References
1. Raveh, D.E. 2008. A Numerical Study of an Oscillating Airfoil in Transonic Flows With Large Shock Wave Oscillations. AIAA 20081756. https://doi.org/10.2514/6.20081756.
2. Chwalowski, P., McHugh, G. R., Massey, S. J., Poplingher, L., Raveh, D. E., Jirasek, A., Singh, M., Venkatraman, K., . . . Slotnick, J. (2024). Shockbuffet prediction report in support of the high angle working group at the third aeroelastic prediction workshop. In AIAA Dynamics Specialist MeetingAeroelastic Prediction Workshop Summary Results, AIAA SciTech Forum, January 812, 2024; Orlando, Florida, USA.

12:00
30 mins

Experimental investigation of shock control bumbs on the transonic dip of the OAT15A airfoil
Anna Altkuckatz, Marc Braune, Johannes Dillinger, Martin Müller, Thomas Büte, Charlotte Hanke, Holger Ernst, Heiko Böhlken, Patrick Hartl, Thomas Schmidt, Holger Mai
Abstract: The investigation of devices such as Shock Control Bumps (SCBs) to influence aeroelastic stability at transonic flow velocities is becoming an increasingly important focus of aeroelastic research. For instance, Geoghegan, Giannelis, and Vio [1] conducted numerical studies to examine the effects of Shock Control Bumps on Transonic Shock Oscillation Control for nonmoving airfoils. Additionally, Nitzsche et al. [2] explored the influence of various bump configurations on the transonic flutter and buffeting behavior of a classical twodegreeoffreedom aeroelastic system using geometric parametrization.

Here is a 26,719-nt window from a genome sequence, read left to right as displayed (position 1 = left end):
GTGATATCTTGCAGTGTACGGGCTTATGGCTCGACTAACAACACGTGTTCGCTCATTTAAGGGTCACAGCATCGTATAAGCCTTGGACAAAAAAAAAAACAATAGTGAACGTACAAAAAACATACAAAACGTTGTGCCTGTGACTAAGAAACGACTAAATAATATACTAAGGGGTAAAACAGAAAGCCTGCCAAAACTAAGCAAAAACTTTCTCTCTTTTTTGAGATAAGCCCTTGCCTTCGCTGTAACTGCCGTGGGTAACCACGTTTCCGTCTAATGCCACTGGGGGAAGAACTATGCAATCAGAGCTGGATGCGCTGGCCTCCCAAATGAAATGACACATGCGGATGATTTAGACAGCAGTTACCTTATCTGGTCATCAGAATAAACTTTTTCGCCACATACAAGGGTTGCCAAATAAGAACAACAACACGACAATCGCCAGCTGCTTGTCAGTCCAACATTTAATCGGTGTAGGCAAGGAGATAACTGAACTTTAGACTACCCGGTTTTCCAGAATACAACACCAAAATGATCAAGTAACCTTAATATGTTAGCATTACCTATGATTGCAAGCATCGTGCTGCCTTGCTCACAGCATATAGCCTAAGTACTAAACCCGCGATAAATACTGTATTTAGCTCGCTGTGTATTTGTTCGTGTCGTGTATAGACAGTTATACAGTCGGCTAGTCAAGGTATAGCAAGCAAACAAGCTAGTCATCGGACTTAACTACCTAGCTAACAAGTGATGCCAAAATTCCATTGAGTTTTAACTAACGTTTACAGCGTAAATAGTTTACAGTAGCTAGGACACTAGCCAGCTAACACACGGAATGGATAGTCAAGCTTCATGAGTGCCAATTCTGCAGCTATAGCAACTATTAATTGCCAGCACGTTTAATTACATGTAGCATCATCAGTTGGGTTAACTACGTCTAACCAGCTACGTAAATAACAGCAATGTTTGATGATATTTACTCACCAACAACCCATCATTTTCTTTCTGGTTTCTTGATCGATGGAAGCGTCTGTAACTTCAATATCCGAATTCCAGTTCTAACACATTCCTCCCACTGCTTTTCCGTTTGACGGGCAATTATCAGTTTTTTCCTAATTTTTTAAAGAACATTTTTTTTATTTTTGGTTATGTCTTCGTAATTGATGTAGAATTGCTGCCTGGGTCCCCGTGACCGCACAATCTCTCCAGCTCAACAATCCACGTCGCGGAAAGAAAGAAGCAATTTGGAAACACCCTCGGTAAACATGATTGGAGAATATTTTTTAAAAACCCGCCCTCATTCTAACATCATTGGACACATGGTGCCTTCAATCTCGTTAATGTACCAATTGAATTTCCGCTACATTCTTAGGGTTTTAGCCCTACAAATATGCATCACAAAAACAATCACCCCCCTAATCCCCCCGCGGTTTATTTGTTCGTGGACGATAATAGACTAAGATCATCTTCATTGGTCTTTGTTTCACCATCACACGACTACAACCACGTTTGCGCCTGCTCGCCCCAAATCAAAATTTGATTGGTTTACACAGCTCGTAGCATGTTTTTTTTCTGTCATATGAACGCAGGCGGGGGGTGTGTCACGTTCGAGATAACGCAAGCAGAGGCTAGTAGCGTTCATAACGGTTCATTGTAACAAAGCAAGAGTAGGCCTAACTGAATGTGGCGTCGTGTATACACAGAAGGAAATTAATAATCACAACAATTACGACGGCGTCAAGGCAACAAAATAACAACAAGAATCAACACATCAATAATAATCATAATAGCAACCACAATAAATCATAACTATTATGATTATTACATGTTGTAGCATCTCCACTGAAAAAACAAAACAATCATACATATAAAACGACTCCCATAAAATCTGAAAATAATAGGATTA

For the experimental quantification of the aeroelastic effects of SBCs in the transonic flow regime, a dedicated wind tunnel flutter test was conducted in the Transonic Wind Tunnel Göttingen (TWG). An OAT15A airfoil profile, with a onemeter wingspan and a chord of 0.3 m was installed in the flutter test rig of the DLRInstitute of Aeroelasticity to provide free motion in heave and pitch. The aeroelastic behavior was investigated for Mach numbers from 0.5 to 0.83 and total pressures from 30 up to 100 kPa.
The first experiment as part of a larger measurement campaign served to test the feasibility and measure the transonic dip of the "clean profile" and three different bump configurations. The bumps, located at 50% of the chord, varied in height while the length remained constant.
Initial results show a partly complete elimination of the transonic dip and a considerable shift of the flutter velocity towards higher Mach numbers. Furthermore, there is a change in the flutter behavior. An influence of the SCBs on the occurring flutter cases is indicated. A change occurs from heavedominated flutter with rapidly growing amplitudes to pitchdominated limit cycle oscillations (LCOs).
In a second wind tunnel test, a detailed resolution of the threedimensional pressure distribution will be achieved through the use of unsteady pressuresensitive paint (iPSP). This will provide a precise assessment of the unsteady aerodynamics, including the underlying shock dynamics.
The following paper will describe in more detail the experimental test setups and the aerodynamic and aeroelastic effects observed during the wind tunnel tests on the OAT15A airfoil. The relationships between the aerodynamic influence of the SCBs on the one hand and the resulting effects with respect to the aeroelastic behavior on the other hand will be discussed.